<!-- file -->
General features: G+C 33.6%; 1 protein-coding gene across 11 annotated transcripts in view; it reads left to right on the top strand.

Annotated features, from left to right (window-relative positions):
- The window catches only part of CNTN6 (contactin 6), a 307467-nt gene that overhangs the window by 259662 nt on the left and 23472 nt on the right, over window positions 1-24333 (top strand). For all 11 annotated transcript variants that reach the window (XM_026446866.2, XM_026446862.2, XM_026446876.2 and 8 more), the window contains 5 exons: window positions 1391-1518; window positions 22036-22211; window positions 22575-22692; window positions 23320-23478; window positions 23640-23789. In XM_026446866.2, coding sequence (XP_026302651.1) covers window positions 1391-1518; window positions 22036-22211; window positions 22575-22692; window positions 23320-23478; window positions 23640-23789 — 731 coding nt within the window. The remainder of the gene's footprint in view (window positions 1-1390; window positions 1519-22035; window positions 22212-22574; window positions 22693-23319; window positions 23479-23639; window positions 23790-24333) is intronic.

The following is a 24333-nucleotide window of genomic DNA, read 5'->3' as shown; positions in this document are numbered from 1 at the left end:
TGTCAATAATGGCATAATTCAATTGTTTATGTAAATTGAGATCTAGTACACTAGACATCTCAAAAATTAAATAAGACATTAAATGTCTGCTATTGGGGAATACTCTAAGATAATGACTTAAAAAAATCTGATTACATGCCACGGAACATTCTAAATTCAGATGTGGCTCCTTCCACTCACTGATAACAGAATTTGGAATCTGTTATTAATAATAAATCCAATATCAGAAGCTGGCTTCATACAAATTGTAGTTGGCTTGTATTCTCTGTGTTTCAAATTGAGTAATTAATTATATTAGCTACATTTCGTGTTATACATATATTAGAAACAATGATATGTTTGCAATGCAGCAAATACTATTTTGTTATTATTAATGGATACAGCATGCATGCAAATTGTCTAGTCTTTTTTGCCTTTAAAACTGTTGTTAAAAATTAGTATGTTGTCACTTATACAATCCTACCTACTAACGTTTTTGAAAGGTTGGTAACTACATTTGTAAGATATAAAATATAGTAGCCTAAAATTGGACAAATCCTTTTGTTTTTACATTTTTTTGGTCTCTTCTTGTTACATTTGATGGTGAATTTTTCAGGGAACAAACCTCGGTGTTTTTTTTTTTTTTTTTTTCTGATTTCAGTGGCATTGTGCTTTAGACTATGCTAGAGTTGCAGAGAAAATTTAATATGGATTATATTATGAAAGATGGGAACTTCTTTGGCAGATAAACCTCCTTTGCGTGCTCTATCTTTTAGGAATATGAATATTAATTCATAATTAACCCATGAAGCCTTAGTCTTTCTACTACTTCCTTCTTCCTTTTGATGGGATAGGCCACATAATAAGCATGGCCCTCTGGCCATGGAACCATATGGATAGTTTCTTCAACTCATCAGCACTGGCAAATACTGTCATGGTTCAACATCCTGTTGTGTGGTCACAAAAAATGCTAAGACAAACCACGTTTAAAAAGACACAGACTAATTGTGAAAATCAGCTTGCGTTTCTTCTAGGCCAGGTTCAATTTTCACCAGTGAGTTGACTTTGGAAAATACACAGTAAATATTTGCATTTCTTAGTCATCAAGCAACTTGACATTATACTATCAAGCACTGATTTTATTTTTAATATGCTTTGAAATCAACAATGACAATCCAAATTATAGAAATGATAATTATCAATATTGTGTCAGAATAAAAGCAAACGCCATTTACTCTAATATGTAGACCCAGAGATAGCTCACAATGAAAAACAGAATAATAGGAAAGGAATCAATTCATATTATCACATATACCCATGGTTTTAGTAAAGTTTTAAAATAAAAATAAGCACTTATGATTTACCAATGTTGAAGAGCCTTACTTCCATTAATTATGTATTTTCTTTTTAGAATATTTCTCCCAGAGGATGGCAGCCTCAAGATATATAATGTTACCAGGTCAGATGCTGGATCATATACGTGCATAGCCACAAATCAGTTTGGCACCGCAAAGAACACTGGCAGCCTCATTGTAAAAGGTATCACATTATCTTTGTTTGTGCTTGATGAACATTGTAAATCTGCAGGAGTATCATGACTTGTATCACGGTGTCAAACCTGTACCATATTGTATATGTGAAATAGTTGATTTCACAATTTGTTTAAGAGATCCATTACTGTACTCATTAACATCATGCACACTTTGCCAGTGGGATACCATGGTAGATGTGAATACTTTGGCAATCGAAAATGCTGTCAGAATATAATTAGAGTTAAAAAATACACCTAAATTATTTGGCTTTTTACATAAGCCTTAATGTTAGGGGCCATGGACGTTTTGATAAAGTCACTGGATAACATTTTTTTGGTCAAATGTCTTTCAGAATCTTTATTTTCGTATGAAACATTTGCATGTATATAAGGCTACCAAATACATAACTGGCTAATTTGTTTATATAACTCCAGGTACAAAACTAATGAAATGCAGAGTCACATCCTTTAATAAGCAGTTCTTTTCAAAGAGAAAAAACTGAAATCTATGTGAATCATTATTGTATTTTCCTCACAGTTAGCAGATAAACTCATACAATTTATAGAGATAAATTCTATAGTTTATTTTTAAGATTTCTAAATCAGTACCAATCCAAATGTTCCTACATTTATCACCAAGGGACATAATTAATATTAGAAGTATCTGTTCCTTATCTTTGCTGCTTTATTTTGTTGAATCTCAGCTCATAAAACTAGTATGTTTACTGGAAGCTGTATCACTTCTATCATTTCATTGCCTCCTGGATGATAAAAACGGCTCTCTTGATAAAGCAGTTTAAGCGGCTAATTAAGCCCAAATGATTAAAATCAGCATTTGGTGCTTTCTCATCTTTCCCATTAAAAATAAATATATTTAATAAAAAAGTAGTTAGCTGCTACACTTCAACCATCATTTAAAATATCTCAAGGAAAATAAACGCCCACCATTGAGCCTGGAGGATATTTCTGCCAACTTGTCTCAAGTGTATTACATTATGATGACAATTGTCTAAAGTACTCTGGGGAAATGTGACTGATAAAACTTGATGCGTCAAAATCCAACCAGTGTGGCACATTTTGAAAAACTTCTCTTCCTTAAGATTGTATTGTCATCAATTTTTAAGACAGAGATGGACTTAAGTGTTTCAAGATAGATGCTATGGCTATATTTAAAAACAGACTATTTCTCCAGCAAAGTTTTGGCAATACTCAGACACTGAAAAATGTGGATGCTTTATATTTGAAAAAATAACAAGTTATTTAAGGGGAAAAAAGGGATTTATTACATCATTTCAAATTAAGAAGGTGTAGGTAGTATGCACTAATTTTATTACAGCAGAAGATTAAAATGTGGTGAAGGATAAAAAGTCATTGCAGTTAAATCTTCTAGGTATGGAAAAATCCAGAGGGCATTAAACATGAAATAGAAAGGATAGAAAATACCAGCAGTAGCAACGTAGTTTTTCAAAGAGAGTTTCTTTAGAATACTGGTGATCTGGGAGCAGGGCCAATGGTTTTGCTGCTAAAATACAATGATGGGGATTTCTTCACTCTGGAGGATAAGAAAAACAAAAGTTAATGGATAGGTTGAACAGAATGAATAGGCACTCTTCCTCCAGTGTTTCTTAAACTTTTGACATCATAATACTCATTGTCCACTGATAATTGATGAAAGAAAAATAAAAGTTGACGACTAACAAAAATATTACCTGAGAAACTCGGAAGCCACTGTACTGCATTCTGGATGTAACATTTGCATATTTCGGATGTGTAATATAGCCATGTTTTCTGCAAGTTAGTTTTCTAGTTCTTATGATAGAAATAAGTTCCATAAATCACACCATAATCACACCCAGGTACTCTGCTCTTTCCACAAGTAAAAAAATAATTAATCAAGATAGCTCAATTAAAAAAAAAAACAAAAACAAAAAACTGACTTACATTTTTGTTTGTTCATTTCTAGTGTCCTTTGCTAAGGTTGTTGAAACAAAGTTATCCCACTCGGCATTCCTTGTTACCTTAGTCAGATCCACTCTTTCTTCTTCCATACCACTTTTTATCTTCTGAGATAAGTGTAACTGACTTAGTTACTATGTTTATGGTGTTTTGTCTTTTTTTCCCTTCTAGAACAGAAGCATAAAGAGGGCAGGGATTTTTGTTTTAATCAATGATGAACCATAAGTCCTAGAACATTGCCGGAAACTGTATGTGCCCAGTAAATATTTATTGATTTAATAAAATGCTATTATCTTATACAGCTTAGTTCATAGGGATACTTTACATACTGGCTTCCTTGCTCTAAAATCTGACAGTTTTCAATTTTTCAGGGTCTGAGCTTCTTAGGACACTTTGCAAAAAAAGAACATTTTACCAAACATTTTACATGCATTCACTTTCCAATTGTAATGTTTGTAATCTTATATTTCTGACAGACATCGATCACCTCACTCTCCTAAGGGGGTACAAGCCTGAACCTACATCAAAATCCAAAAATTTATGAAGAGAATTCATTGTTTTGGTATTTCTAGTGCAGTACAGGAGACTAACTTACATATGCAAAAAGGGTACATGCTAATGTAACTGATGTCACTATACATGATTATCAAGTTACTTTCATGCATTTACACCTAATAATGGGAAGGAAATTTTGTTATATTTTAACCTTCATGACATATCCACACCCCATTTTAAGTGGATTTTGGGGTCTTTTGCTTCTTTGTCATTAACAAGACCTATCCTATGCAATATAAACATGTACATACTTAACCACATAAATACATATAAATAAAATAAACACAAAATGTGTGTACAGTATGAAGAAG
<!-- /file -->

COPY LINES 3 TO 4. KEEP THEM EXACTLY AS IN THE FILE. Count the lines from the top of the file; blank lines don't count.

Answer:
- The window catches only part of CNTN6 (contactin 6), a 307467-nt gene that overhangs the window by 259662 nt on the left and 23472 nt on the right, over window positions 1-24333 (top strand). For all 11 annotated transcript variants that reach the window (XM_026446866.2, XM_026446862.2, XM_026446876.2 and 8 more), the window contains 5 exons: window positions 1391-1518; window positions 22036-22211; window positions 22575-22692; window positions 23320-23478; window positions 23640-23789. In XM_026446866.2, coding sequence (XP_026302651.1) covers window positions 1391-1518; window positions 22036-22211; window positions 22575-22692; window positions 23320-23478; window positions 23640-23789 — 731 coding nt within the window. The remainder of the gene's footprint in view (window positions 1-1390; window positions 1519-22035; window positions 22212-22574; window positions 22693-23319; window positions 23479-23639; window positions 23790-24333) is intronic.

The following is a 24333-nucleotide window of genomic DNA, read 5'->3' as shown; positions in this document are numbered from 1 at the left end: